Going into 1989, the Pirates and manager Jim Leyland were impressed with Mike Walker, The Pittsburgh Post-Gazette wrote.
He'd gone from single-A Salem to AAA Buffalo in 1988 and appeared poised to make the final jump to Pittsburgh soon.
"I wouldn't be afraid to give him the ball 30 times next season," Leyland told The Post-Gazette in December 1988.
Walker, however, would only ever get the ball from Leyland in spring training. The Pirates traded him that April to the Mariners.
While Walker would make the majors, getting the ball for all of five outings with the Mariners in 1992 the year after shoulder surgery, he would pitch for Leyland again, in spring 1995, as a Pirates replacement player.
Walker's professional career began in 1986, taken by the Pirates in the second round of the draft out of the University of Houston.
He pitched that first season at short-season Watertown, going 4-10 with a 4.53 ERA. Walker got a look at AA Harrisburg in 1987, the same year he nearly threw a no-hitter at single-A Salem.
In 1988, Walker went 6-12 over three levels, but had a 3.19 ERA. After his comments on Walker that offseason, though, Leyland sent Walker back to AAA out of spring training 1989.
"I told him he'd be better going to Buffalo and making 12 or 15 starts," Leyland told The Post-Gazette. "Then if we need somebody, we'll see."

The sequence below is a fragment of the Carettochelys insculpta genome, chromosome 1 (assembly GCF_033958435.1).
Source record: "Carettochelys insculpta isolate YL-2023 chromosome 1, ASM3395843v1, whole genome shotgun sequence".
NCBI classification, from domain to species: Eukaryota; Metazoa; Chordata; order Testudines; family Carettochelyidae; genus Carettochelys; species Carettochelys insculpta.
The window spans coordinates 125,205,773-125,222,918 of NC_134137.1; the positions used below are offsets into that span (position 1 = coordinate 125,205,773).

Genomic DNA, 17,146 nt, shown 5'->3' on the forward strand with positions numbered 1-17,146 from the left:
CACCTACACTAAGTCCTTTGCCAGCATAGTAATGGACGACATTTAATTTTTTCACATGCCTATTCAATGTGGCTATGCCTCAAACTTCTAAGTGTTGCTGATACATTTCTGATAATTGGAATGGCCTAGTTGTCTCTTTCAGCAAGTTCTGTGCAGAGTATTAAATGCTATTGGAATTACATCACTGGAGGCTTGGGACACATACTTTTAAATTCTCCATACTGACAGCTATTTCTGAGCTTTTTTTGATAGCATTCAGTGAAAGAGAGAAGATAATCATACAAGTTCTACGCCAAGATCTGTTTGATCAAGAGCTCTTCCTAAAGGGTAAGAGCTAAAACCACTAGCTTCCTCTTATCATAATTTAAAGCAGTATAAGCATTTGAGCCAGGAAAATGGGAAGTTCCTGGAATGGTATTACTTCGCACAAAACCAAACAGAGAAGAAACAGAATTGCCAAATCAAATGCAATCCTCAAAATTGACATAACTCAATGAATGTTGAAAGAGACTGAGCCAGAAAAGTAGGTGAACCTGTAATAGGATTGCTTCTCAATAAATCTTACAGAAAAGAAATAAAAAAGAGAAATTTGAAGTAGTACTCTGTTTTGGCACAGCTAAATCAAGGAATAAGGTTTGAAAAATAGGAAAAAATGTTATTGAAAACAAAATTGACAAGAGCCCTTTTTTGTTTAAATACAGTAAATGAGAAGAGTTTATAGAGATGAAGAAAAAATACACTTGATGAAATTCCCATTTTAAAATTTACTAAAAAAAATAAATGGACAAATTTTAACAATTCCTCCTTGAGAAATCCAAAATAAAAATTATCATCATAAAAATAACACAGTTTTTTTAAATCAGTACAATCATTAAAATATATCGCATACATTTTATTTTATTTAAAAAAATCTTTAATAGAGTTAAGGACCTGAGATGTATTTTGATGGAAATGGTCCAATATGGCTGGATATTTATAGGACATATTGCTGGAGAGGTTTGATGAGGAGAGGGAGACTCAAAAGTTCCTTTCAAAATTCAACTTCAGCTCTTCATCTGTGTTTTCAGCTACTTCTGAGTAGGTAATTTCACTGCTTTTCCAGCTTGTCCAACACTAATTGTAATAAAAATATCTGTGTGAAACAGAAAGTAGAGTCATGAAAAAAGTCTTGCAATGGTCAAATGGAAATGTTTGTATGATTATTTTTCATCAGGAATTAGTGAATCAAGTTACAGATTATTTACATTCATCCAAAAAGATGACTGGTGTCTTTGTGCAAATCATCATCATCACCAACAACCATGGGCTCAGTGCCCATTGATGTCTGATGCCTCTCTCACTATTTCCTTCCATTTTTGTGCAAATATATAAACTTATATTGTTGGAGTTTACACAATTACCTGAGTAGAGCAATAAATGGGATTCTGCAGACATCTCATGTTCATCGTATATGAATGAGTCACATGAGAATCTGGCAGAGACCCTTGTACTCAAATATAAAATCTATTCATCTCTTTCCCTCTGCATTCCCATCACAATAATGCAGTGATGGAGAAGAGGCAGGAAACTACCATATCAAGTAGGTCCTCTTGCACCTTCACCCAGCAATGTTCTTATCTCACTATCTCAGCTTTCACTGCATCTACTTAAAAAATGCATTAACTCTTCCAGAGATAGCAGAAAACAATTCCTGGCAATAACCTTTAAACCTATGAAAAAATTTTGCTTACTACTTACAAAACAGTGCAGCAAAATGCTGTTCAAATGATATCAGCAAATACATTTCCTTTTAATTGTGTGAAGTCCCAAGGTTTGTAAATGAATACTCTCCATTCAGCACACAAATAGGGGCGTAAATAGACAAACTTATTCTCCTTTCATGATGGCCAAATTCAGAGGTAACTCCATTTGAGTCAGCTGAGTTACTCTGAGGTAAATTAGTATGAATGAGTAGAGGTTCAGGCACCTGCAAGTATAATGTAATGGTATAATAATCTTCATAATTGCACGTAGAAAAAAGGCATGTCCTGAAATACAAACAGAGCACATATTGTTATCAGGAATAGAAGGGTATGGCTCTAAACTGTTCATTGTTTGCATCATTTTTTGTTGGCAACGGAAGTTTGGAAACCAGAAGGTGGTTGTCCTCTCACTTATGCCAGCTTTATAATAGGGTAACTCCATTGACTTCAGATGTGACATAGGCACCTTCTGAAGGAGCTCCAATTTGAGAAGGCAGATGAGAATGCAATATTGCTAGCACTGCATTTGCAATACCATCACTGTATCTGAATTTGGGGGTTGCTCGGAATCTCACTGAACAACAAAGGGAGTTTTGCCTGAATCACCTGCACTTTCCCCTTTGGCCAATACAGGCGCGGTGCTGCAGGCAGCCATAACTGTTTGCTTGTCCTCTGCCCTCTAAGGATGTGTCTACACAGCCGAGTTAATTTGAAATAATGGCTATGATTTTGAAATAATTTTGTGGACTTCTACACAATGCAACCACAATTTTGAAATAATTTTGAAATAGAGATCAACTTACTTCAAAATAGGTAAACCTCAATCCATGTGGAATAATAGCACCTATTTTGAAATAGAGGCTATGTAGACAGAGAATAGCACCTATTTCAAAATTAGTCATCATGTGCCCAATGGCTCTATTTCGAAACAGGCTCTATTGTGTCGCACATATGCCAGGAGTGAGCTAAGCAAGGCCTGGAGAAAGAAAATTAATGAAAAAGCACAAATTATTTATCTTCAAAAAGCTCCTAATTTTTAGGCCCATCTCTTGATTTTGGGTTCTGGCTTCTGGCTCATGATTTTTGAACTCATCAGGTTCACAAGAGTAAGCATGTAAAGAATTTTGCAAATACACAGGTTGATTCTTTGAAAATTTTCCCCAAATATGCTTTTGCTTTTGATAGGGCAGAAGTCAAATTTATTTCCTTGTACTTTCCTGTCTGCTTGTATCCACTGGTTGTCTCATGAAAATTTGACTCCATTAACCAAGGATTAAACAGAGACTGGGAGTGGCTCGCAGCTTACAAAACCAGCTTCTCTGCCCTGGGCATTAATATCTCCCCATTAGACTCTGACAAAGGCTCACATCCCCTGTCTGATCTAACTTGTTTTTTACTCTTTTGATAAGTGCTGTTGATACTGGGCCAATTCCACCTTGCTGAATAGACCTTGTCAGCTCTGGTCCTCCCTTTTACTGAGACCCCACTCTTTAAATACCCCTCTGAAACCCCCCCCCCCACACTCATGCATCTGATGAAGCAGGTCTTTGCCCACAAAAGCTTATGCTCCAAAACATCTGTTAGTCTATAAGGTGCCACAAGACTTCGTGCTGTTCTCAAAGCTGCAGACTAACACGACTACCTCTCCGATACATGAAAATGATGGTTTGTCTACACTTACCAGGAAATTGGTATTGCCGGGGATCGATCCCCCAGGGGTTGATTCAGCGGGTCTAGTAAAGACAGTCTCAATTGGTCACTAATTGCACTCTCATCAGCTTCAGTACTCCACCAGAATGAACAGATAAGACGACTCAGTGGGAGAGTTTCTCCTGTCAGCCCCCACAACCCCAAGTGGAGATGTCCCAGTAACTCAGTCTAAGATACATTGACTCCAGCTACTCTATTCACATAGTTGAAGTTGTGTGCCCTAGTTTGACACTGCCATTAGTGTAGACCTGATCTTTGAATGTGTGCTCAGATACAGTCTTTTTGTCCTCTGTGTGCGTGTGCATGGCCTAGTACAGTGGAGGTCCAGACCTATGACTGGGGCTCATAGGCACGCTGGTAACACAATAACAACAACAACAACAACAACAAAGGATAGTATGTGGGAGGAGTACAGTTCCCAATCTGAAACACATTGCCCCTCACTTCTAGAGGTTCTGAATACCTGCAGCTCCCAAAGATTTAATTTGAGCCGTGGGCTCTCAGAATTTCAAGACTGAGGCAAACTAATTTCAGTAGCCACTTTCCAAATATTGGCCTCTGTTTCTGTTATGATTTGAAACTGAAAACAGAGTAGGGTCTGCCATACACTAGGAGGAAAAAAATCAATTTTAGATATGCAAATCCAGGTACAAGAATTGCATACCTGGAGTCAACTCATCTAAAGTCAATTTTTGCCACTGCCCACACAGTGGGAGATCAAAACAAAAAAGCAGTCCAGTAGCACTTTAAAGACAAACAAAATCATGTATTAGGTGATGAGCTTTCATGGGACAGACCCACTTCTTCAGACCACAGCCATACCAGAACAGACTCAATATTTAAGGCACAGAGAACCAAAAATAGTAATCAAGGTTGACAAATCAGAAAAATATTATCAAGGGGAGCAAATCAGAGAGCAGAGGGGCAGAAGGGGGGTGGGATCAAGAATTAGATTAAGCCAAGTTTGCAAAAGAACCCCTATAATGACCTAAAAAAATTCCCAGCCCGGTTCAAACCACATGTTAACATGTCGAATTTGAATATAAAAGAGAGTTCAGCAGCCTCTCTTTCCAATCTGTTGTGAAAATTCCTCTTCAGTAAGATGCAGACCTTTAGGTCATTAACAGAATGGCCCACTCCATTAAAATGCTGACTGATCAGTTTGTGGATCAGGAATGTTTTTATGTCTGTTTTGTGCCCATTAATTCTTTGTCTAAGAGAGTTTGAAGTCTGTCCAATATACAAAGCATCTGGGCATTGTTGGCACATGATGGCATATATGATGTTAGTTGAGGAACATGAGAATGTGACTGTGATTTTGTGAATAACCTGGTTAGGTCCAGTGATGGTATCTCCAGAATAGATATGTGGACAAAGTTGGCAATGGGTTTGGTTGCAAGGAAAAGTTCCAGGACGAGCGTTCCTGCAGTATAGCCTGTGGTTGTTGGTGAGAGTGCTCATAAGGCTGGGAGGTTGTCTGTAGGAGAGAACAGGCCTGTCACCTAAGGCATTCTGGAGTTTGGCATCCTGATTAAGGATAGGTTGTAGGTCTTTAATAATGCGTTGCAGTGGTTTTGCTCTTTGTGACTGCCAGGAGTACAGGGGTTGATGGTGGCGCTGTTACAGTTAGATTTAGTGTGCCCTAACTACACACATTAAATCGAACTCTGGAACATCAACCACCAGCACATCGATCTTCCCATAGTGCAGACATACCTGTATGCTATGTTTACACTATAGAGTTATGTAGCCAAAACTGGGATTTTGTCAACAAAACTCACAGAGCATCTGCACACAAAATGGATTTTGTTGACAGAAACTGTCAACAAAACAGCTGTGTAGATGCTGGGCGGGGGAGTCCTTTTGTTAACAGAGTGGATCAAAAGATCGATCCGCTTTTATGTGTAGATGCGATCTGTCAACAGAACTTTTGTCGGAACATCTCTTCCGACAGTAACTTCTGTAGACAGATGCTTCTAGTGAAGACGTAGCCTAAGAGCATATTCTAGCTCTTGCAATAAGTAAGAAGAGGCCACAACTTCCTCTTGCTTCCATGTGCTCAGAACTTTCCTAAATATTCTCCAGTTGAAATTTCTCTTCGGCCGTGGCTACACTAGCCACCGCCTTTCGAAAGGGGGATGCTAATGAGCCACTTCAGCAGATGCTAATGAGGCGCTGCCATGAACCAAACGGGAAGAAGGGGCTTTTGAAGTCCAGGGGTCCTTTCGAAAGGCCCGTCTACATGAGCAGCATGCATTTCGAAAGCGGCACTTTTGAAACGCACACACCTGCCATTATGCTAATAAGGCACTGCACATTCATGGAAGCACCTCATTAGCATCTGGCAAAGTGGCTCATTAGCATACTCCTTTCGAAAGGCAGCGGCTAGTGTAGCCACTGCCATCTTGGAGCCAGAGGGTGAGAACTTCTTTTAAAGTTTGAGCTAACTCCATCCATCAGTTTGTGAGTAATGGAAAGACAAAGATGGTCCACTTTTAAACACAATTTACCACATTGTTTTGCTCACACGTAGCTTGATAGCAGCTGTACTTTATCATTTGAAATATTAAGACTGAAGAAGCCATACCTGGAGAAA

By the end of April, the Pirates shipped Walker to the Mariners in a five-player deal, a deal he later cited as a turning point in his career, one he told The Associated Press that got him lost in the Seattle system.
He went to AAA Calgary, staying there for 1990. He then lost all of 1991 to shoulder surgery, making what one card company called a "remarkable comeback" to return to Calgary for the start of 1992. Called up in June to Seattle, Walker got three starts and two relief appearances. In 14.2 innings, he gave up 12 earned runs.
In his major league debut June 16, Walker went six innings and gave up four earned runs. Seattle, though, came back for the win, Walker getting the no-decision.
"It was good," Walker told The AP. "I enjoyed it. I didn't get the L."
Walker split the minor league portion of 1992 between Calgary and AA Jacksonville. Then it was back to Calgary for 1993. In 1994, he pitched for the Giants and the Rangers, both at AAA, but didn't get a call-up.
Then came spring 1995 and the opportunity to keep playing, an opportunity that came in the form of replacement ball. Coming into camp, Walker wasn't sure what he'd do.
Walker thought his career was over, getting a job with a gas company, he told The Post-Gazette as he decided whether to be a replacement player.
"But then Pittsburgh called, and I figured I'd give it one more shot," Walker told The Post-Gazette. "It beats working for a living, I'll tell you that."
Ultimately, Walker returned to the Pirates, and Leyland, as a replacement player.
"I really had to think it over," Walker told The AP in March. "But I came to the conclusion that it was the only choice I had if I wanted to continue my career. It was either that or get a real job and I can make a better living for my wife and two kids playing baseball."
Walker's career, though, ended with the strike, unable to continue playing into 1995.
- Pittsburgh Post-Gazette, Dec. 9, 1988: Doughty also kept busy by signings
- Pittsburgh Post-Gazette, March 22, 1989: Spring a cold time for Bucs' Kipper
- Spokane Spokesman-Review, Associated Press, June 17, 1992: Mariners rally for six runs in win
- Pittsburgh Post-Gazette, Feb. 16, 1995: Pirates' Walker has many options, Part 2
- Point Pleasant Register, Associated Press, March 20, 1995: No. 2 draft pick in 1986 back on Pittsburgh team